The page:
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PHOTO ESSAY: After the tsunami

Sri Lanka
Tsunami survivor Kajendhri

© Christian Aid/Tim A. Hetherington

26 December 2014 marks 10 years since the Indian Ocean tsunami that killed 250,000 people in a matter of hours, and left hundreds of thousands homeless. It was a disaster unlike any other and the world responded with unprecedented generosity – in Britain, almost £400 million ($630 million) was donated to the British charities that make up the Disaster Emergencies Committee (DEC). Eight months after the disaster, photographer Tim Hetherington travelled to India and Sri Lanka with Christian Aid to produce a series of images for their one-year anniversary exhibition Every time I see the sea. Tragically, Tim died while working in Libya in 2011, but his work is now part of ,Tsunami: 10 years after the wave, a multimedia production by Christian Aid.

[Photo, top] Kajendhri, 28, stands in front of her partly destroyed home in Palhayar, India. ‘I thought I was going to die, but I wanted to get away so I could see my children again. When I woke up I was almost naked. I could see water everywhere and there was a grand silence.’

Christian Aid/Tim A. Hetherington

Nearly 2,000 people died when this train became trapped in the waves near Peraliya, Sri Lanka. The crumpled carriages later became a shrine to grieving relatives.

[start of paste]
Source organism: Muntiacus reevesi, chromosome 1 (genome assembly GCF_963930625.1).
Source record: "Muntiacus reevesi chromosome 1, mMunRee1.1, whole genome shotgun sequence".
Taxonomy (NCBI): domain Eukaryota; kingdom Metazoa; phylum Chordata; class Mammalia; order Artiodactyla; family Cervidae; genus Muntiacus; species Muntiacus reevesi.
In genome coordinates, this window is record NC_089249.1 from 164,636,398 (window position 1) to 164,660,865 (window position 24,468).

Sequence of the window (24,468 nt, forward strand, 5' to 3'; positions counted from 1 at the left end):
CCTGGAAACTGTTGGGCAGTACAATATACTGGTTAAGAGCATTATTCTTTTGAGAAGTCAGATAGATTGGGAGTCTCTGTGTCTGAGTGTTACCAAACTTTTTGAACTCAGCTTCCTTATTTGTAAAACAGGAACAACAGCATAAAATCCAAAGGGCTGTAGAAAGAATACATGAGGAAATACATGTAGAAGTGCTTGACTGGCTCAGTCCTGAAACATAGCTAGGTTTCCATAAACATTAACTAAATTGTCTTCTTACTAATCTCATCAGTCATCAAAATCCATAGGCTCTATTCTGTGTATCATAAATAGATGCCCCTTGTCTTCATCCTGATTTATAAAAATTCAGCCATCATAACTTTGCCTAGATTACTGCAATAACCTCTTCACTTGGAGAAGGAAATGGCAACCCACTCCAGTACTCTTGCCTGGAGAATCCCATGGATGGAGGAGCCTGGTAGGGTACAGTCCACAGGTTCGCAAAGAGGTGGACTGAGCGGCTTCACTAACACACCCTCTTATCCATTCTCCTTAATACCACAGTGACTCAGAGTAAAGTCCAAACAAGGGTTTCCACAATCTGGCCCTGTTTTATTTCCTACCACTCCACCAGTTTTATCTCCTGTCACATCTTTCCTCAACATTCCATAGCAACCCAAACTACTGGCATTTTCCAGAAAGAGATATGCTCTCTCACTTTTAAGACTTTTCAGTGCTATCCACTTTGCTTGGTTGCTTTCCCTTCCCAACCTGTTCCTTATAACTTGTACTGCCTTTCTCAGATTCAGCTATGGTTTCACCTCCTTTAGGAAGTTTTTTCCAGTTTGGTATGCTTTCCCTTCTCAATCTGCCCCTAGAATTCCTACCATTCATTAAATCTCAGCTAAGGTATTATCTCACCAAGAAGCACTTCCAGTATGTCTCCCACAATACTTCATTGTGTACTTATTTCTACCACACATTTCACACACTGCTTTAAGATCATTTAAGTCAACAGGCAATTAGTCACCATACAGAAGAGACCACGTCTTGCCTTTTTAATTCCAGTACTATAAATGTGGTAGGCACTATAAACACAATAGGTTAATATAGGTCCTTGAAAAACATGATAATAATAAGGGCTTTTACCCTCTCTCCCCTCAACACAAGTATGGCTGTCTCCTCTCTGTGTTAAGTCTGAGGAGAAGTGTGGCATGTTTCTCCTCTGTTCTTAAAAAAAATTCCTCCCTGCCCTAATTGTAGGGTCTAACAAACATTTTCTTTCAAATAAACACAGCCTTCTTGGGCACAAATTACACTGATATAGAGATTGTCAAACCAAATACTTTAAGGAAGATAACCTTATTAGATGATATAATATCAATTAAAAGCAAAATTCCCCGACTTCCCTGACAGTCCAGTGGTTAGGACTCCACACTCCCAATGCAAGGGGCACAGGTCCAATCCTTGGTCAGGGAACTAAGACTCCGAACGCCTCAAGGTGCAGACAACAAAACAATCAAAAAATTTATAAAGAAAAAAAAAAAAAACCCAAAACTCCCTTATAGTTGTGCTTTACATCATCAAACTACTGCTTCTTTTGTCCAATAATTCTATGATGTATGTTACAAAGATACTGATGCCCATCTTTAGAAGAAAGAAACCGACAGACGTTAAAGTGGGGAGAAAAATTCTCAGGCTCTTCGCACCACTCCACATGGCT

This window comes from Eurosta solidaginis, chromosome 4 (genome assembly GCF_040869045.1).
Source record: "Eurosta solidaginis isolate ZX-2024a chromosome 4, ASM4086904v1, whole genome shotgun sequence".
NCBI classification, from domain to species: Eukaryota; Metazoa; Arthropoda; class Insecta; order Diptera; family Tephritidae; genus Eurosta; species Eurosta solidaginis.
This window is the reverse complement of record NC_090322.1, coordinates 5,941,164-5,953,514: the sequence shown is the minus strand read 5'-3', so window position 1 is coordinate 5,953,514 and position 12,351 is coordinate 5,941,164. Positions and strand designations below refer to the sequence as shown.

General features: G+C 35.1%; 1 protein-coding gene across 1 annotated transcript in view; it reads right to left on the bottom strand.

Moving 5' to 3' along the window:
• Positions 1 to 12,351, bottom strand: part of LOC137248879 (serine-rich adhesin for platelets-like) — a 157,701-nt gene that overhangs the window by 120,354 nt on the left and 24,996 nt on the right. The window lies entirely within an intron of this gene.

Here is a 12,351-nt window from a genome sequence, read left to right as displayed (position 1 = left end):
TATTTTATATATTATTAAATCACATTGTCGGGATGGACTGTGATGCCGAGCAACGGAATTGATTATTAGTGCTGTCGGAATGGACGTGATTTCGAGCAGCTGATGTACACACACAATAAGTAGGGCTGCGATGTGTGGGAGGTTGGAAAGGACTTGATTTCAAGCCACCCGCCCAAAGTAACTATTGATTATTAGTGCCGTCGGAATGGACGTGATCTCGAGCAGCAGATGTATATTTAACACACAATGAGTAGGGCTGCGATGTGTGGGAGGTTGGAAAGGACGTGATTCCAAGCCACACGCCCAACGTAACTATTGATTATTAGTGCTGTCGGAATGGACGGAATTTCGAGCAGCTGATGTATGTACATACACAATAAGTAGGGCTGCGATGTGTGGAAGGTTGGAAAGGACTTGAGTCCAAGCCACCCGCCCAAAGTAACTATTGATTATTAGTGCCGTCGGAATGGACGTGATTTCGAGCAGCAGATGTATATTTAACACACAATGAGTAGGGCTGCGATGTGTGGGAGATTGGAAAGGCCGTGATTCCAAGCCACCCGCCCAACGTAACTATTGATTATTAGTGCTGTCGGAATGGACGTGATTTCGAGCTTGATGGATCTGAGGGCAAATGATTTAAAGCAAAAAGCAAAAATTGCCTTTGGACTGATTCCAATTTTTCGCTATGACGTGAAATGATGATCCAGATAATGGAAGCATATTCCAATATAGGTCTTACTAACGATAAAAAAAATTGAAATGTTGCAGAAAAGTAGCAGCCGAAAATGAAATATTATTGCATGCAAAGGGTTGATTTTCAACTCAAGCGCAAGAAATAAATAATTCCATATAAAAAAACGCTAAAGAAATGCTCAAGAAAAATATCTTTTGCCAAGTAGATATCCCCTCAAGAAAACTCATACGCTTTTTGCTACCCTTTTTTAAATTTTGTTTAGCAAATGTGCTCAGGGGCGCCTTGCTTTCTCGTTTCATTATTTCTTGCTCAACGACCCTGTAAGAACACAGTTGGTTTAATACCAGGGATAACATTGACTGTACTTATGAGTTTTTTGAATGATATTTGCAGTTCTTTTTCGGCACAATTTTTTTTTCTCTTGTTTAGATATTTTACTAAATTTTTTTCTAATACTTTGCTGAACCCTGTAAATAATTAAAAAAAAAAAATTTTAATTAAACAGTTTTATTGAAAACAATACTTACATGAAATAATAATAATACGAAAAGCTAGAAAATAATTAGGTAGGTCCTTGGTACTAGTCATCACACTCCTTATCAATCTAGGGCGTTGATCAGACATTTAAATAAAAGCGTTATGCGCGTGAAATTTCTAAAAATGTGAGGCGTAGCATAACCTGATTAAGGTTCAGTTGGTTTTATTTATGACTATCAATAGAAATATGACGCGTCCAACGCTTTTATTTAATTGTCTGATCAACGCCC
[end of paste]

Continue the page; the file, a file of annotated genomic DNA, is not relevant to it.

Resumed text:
Christian Aid/Tim A. Hetherington

Thousands of lives were saved by this half-built flyover near Nagipattinam, southern India. ‘I ran to the flyover and climbed the scaffolding. Hundreds of people were trying to climb up. Women could not climb in their saris, and they kept falling,’ said 34-year-old Selvamai.

Christian Aid/Tim A. Hetherington

Almost 35,000 fisherfolk were killed and tens of thousands of fishing vessels destroyed. It took months for the fishers to return to sea. Organizations like Christian Aid provided fishing boats and equipment to help them get back to work.

Christian Aid/Tim A. Hetherington

Over a million people lost their homes, possessions and vital documents. NGOs built thousands of new houses but land disputes and government restrictions meant that some people had to live in makeshift camps for months, or even years.

Christian Aid/Tim A. Hetherington

In Sri Lanka almost 4,500 children lost one or both of their parents to the tsunami. Tim photographed some of them as part of an art and drama workshop, which aimed to help children come to term with their loss.

Christian Aid/Tim A. Hetherington

In the weeks after the tsunami even those not directly affected by the waves were afraid to go down to the beach. A year later people had started to overcome their fear. Here, Muslim schoolgirls play on the seashore in Colombo, Sri Lanka.

In memory of Tim Hetherington and those killed by the tsunami.
All photos copyright Christian Aid/Tim A Hetherington.
Films of Tim's tsunami work: Tsunami portraits; After the Tsunami
Tsunami: 10 years after the wave


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